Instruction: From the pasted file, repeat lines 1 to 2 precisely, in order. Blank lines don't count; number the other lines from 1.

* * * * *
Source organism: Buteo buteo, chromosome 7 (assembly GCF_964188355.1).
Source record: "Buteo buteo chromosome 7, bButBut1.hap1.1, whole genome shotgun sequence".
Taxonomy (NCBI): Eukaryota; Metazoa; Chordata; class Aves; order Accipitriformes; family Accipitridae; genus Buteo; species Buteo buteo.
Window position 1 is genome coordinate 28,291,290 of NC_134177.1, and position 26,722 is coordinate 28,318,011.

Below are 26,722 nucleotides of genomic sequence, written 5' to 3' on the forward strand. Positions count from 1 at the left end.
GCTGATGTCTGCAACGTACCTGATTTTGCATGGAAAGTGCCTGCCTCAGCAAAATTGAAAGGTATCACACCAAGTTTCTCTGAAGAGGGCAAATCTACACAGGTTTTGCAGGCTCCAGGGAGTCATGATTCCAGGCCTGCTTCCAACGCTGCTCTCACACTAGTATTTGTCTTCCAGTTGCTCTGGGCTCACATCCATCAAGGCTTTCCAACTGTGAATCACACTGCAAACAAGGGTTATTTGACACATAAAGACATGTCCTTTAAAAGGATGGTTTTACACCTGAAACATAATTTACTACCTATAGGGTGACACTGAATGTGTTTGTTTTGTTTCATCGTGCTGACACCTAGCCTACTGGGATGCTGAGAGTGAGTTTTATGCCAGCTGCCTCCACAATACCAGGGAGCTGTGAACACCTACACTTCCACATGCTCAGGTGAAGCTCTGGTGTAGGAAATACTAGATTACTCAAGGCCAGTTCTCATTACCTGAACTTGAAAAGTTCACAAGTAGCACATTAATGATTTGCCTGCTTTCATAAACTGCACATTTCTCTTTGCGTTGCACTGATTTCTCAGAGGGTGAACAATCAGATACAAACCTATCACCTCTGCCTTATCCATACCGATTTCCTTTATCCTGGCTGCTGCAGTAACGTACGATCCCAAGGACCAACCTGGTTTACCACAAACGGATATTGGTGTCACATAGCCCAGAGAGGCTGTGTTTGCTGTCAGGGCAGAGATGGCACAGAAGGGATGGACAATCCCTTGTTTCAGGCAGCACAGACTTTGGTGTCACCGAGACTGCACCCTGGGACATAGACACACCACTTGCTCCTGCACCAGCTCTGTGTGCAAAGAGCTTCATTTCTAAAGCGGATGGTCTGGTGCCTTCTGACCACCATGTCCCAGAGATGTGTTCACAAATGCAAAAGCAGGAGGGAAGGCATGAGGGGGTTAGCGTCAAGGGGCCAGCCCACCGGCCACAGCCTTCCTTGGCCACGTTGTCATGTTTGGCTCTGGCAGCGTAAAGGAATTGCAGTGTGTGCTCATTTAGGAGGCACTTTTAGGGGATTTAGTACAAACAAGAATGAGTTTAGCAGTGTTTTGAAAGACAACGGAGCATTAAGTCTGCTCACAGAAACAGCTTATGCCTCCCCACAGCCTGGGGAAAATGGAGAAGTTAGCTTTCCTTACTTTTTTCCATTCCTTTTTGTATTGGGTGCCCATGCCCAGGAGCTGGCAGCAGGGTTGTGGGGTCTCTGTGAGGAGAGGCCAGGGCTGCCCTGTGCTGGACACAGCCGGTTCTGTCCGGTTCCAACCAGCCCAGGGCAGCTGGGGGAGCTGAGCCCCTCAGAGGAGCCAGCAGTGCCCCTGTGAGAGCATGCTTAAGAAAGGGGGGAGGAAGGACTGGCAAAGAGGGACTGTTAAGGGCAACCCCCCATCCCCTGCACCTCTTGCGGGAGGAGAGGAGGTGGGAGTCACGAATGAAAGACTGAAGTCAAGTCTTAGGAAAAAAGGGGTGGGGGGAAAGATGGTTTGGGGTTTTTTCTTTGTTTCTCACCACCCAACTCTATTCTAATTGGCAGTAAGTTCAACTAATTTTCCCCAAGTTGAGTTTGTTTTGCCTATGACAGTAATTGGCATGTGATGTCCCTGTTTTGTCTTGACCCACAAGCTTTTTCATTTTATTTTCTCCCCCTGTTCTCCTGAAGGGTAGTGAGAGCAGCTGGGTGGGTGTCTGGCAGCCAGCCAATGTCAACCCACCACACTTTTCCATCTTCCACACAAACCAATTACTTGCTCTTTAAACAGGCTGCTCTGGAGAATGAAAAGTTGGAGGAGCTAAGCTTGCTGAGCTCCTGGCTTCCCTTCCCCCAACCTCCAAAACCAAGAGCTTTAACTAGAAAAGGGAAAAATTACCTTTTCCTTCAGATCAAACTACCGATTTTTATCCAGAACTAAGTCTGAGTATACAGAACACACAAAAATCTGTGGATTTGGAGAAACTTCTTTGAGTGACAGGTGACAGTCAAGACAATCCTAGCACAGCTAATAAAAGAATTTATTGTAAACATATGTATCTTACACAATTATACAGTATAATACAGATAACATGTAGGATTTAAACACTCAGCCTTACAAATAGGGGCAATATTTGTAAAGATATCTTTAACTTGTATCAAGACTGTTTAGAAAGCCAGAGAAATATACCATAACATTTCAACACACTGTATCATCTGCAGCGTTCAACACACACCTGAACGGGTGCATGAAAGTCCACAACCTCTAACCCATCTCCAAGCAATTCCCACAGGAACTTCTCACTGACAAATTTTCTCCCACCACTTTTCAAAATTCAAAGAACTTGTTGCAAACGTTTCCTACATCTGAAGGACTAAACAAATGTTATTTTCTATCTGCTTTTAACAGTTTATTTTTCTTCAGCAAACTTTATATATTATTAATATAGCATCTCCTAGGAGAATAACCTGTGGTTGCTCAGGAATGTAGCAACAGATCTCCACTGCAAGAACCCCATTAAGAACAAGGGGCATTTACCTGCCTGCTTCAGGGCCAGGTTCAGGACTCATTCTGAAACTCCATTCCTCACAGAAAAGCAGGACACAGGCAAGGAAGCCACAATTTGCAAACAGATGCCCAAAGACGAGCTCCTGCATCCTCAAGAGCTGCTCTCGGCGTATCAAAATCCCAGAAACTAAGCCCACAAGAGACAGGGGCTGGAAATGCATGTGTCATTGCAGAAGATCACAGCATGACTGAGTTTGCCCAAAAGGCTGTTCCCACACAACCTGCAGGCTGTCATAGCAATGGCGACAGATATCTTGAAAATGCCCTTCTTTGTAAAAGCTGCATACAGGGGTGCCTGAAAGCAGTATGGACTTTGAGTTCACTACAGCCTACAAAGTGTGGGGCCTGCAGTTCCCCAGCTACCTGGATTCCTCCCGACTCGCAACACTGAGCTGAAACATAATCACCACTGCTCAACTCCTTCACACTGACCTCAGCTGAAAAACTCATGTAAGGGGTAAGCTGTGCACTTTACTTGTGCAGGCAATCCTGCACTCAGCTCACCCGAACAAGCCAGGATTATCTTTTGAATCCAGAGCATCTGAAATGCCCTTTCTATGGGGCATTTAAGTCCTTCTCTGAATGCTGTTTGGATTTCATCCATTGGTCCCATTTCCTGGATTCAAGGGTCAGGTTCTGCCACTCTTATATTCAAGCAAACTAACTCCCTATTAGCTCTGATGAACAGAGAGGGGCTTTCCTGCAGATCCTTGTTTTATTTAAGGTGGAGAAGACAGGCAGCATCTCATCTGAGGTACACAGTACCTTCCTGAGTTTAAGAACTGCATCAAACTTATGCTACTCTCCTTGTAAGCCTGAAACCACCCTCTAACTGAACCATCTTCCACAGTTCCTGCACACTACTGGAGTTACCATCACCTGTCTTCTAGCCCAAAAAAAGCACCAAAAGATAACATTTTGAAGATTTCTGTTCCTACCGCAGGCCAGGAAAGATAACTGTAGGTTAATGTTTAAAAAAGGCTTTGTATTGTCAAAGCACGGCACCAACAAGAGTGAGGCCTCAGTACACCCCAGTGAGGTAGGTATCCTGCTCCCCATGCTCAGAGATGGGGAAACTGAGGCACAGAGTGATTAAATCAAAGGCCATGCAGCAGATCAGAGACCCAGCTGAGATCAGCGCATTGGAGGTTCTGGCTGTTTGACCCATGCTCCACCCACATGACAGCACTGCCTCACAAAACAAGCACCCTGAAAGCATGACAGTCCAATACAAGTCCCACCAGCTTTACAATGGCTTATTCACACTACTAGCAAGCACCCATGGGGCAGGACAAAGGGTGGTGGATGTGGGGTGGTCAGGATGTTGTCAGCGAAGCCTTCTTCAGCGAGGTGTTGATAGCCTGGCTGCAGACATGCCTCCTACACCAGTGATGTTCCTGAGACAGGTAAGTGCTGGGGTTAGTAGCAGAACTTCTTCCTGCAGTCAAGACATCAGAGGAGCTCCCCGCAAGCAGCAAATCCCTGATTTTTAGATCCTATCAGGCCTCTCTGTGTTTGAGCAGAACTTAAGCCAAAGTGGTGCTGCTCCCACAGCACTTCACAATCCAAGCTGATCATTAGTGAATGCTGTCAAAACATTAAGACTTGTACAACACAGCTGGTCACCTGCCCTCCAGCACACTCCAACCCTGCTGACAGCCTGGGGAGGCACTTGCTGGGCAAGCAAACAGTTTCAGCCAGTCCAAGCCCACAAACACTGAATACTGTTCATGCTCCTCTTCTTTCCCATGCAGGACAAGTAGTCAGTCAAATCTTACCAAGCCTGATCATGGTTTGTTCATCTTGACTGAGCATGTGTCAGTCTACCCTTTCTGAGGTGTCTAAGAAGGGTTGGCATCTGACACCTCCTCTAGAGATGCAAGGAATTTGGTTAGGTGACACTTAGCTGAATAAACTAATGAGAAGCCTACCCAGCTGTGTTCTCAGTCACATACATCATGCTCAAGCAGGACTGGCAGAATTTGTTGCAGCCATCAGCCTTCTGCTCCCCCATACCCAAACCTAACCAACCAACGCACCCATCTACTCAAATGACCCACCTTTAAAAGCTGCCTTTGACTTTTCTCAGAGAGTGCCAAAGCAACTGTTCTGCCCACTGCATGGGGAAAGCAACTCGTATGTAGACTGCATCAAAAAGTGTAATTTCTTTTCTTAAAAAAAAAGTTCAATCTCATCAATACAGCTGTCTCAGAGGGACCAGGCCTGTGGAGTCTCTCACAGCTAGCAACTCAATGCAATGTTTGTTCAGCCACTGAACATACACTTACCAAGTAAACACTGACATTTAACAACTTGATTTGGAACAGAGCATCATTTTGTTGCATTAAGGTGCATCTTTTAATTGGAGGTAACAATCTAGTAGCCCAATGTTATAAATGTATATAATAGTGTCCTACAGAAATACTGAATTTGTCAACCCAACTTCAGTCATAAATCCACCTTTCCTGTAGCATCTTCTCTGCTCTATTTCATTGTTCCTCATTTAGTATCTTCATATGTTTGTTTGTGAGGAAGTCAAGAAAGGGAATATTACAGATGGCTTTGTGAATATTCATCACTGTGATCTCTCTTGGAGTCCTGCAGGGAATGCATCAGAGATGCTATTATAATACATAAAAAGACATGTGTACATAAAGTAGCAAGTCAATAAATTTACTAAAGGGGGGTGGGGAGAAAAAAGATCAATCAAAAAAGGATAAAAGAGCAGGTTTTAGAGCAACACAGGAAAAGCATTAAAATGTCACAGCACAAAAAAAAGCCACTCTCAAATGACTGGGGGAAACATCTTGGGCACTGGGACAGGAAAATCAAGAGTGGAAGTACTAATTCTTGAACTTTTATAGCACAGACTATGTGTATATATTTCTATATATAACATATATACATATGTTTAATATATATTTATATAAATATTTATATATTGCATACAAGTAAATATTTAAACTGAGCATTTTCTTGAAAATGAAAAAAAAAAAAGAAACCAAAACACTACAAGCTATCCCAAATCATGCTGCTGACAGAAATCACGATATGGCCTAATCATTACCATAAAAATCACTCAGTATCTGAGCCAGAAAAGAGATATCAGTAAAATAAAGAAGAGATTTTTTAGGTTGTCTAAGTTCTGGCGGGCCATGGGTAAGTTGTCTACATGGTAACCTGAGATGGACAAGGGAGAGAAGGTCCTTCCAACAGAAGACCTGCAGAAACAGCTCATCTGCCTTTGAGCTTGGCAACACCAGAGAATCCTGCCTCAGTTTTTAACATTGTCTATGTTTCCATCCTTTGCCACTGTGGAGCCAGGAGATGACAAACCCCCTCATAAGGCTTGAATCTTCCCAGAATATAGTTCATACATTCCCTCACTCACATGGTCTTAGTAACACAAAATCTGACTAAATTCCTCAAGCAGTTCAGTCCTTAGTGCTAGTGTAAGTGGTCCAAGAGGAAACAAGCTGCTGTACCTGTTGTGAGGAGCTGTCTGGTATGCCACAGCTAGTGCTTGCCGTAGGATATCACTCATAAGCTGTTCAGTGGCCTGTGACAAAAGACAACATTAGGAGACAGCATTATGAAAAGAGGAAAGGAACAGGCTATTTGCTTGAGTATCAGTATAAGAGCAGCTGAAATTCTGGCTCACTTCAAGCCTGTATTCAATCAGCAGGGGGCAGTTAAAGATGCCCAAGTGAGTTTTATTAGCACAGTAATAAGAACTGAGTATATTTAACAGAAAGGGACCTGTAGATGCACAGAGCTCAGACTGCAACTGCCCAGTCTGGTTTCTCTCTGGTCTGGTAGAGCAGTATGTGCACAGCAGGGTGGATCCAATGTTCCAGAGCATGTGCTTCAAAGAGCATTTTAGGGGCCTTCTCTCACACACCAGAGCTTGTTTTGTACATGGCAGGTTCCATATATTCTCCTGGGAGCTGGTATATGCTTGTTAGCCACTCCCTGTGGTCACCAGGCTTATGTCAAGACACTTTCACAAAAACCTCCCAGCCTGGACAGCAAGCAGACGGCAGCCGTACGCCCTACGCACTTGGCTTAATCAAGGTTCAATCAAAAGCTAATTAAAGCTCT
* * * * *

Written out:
Source organism: Buteo buteo, chromosome 7 (assembly GCF_964188355.1).
Source record: "Buteo buteo chromosome 7, bButBut1.hap1.1, whole genome shotgun sequence".